Given the contemporary art already glorifying its gallery walls in outposts from Hong Kong, London, Zurich, Gstaad, Monaco, and St. Moritz, to New York and Los Angeles, Hauser & Wirth has never found itself in want of an extraordinary canvas.
And yet, it was a crumbling but magnificent edifice languishing on a small island in the port of Mahón that presented Hauser & Wirth with a prize opportunity to add another architectural restoration to its reputationally unquestioned repertoire.
Breathing new life into buildings that have seemingly outlived their time or usefulness is the Hauser & Wirth way. One could argue that the internationally-admired gallery is at this point as known for its painstaking architectural overhauls as it is its vibrant and edifying exhibitions. Hauser & Wirth is, you’ll remember, responsible for turning a hodgepodge of dilapidated farm buildings in rural Somerset into a superlative art center, and for revitalizing a 100,000-square-foot former flour mill in downtown Los Angeles into one of the city’s essential art scenes. But even for this gallery, Hauser & Wirth Menorca, Spain stands as a transformational tour de force.
Forming a U-shape and surrounding a square and a chapel, the award-winning conservation project includes a series of outlying buildings that were once tasked with managing support functions of the main hospital, which is now a museum celebrating its history, established by the Fundació Hospital de l’Illa del Rei (a non-profit formed to protect and promote the island). There are ruins of a 6th-century basilica (discovered in 1888) on the site, contextually true plantings and a spattering of outdoor sculptures. Inside is a clean modern contrast to ancient stone. This fusion of art and history enriches the experience of both.
Much of this is a credit to Luis Laplace, who Hauser & Wirth tapped to helm the project’s design, renovation and landscaping. The gallery knew what it had in Luis Laplace, having previously teamed with the Paris-based, Argentinean architect on its outposts in Switzerland, the UK, and the U.S.
Well situated to the monumental task at hand, Luis Laplace worked closely and in sympathy with the Fundació Hospital de l’Illa del Rei and approached the project by emphasizing the island’s local traditions and heritage, as well as collaborating with area architects. To understand the origins of the building Laplace also visited several naval buildings around Menorca.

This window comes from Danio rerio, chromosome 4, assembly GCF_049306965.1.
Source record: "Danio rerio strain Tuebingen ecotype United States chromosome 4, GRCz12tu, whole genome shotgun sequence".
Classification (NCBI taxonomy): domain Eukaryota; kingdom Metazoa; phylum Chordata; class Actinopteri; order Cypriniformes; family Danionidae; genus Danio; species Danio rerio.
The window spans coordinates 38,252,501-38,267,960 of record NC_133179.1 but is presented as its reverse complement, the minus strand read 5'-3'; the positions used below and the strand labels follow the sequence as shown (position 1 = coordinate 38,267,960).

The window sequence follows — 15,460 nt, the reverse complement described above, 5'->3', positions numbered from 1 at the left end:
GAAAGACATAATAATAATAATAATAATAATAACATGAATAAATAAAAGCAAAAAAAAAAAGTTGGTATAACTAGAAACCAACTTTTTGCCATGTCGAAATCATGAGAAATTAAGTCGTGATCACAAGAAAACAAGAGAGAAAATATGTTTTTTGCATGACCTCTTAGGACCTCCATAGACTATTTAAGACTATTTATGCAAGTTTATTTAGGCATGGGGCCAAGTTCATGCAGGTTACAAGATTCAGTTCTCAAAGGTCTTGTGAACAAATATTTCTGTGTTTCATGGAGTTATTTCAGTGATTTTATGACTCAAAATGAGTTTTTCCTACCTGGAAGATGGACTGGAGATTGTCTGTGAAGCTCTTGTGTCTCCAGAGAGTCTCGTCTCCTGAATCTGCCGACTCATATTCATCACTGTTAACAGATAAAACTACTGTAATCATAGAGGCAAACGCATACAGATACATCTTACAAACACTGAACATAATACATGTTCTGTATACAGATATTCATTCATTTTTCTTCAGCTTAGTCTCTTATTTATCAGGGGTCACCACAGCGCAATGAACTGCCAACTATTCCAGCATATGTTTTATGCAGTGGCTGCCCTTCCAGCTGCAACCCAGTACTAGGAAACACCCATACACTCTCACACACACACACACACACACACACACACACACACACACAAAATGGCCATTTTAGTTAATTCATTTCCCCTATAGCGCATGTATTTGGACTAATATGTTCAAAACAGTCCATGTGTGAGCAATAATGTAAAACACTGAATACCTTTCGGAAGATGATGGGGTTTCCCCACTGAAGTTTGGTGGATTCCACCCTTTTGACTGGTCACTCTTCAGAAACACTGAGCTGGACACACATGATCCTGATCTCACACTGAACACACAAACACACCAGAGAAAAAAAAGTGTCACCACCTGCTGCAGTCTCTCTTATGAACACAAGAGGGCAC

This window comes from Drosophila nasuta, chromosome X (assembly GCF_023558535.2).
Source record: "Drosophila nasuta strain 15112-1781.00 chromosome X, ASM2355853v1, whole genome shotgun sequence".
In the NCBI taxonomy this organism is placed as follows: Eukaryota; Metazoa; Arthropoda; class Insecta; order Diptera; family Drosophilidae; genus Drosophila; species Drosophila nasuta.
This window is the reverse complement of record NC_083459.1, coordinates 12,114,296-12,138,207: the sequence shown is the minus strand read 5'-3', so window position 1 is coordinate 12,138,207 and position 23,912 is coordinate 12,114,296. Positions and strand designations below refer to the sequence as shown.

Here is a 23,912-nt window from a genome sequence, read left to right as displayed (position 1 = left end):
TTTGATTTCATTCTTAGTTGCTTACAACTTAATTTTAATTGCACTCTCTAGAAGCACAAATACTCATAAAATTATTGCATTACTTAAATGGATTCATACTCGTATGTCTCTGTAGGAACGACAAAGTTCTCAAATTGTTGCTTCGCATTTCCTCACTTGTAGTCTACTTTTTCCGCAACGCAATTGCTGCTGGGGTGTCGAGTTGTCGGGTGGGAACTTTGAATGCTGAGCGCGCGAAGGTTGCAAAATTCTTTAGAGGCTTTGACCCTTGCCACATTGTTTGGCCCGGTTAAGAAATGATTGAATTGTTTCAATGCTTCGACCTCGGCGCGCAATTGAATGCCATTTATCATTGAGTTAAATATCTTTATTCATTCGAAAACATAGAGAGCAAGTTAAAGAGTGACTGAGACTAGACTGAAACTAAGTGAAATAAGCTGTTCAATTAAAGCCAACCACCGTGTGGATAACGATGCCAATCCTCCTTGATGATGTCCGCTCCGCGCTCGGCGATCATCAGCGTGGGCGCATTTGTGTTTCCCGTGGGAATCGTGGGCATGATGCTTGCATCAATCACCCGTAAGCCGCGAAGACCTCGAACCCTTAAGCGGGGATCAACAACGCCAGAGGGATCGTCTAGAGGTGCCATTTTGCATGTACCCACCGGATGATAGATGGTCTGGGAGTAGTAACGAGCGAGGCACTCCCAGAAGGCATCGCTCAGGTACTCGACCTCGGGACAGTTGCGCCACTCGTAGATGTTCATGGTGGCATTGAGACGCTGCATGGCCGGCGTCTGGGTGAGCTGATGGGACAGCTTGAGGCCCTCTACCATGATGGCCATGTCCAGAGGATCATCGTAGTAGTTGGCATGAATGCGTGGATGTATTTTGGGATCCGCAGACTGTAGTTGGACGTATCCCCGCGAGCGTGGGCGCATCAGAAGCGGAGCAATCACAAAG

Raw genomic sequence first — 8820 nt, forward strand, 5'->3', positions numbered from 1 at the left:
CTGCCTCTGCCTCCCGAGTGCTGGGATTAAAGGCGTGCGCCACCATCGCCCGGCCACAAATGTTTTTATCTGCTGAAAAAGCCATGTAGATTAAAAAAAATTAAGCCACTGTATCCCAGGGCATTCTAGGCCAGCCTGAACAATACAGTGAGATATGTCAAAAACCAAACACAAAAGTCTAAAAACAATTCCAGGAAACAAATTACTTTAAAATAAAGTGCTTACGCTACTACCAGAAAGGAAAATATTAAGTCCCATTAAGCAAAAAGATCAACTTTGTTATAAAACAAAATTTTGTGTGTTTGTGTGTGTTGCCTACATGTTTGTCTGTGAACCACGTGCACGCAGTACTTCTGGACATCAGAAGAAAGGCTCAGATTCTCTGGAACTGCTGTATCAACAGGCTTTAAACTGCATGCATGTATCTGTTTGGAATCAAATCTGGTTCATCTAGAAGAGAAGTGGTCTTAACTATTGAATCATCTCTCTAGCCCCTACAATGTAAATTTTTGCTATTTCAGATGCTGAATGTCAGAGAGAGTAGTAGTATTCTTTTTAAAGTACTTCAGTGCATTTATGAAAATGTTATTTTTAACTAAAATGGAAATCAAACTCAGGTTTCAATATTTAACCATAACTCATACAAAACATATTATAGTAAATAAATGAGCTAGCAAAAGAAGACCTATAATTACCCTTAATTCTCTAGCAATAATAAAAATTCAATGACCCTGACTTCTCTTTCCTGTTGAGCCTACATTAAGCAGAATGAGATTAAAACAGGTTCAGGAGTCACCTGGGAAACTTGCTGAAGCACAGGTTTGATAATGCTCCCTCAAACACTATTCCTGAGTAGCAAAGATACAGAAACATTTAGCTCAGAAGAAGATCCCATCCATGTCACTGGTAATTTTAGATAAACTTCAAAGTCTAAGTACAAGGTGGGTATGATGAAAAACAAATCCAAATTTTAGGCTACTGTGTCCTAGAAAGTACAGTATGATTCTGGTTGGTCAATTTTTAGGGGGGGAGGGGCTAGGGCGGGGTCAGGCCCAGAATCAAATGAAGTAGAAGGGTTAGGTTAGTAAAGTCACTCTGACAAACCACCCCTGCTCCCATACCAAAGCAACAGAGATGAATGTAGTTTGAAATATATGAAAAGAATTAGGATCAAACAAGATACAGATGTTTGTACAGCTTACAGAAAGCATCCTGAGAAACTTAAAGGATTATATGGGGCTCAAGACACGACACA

“The spaciousness of the galleries, the restored arches and the skylights and windows pay an homage to that origin,” he says.
With both the island and Menorca protected UNESCO Biosphere sites, conservation and sustainability are core to the project. Tiled roof and terrazzo flooring, made on site with Menorcan stone, are among the local architectural elements that Laplace employed.
What’s more, “The project incorporates two small annexes, restored using the local sandstone,” notes Hauser & Wirth.
“The interior architecture features the restored original wood beams, and the walls across the two buildings have been washed with traditional lime plaster, leaving the scars on the sandstone walls visible.”
Environmentally, the project features rainwater collection protocols and energy-efficient climate controls for the buildings. A water plant to reuse water for ground irrigation also was created. Every effort responds to our increasingly precarious environmental moment and to the sensitivity of the built environment.
The garden is spectacular, designed with beautifully manicured abandoned by noted Dutch landscape designer Piet Oudolf, whose composition of low-growing grasses, flowers and other native Mediterranean plants, is an earthy delight of color and texture that sets off the pale pink stone and rapturous blue beyond. These glorious yet quiet grounds frame outdoor sculptures by the likes of Spanish Catalan artist Joan Miro.
“When I first visited Menorca, I was inspired by how periods of flowering spread throughout the year, which makes the garden interesting at all seasons,” explains Piet Oudolf. “I am most interested in the structure of plants, and used perennials adapted to the climate to create a garden rich in shape and textures.”
Hauser & Wirth Menorca is never far from its roots. The naval theme manifests in nautical-inspired design details, including cording, metal hardware and splashes of blue and red. In the restaurant Cantina, which is modeled after a proper “sea bistro,” one dines on sustainable and local produce amid sailing flags, stripe-covered seating and peppy royal-blue light fixtures that pop against crisp white walls.
The exhibition galleries are themselves as white as a crashing wave, highlighting thoughtfully curated exhibits. Opening with an exhibition from Los Angeles artist Mark Bradford, Hauser & Wirth Menorca continues its art engagement with the world by once again crossing the seas to stage the exhibit “Sodade” by another American artist, Rashid Johnson, this summer.
Hauser & Wirth | hauserandwirth.com
Photos courtesy of Hauser & Wirth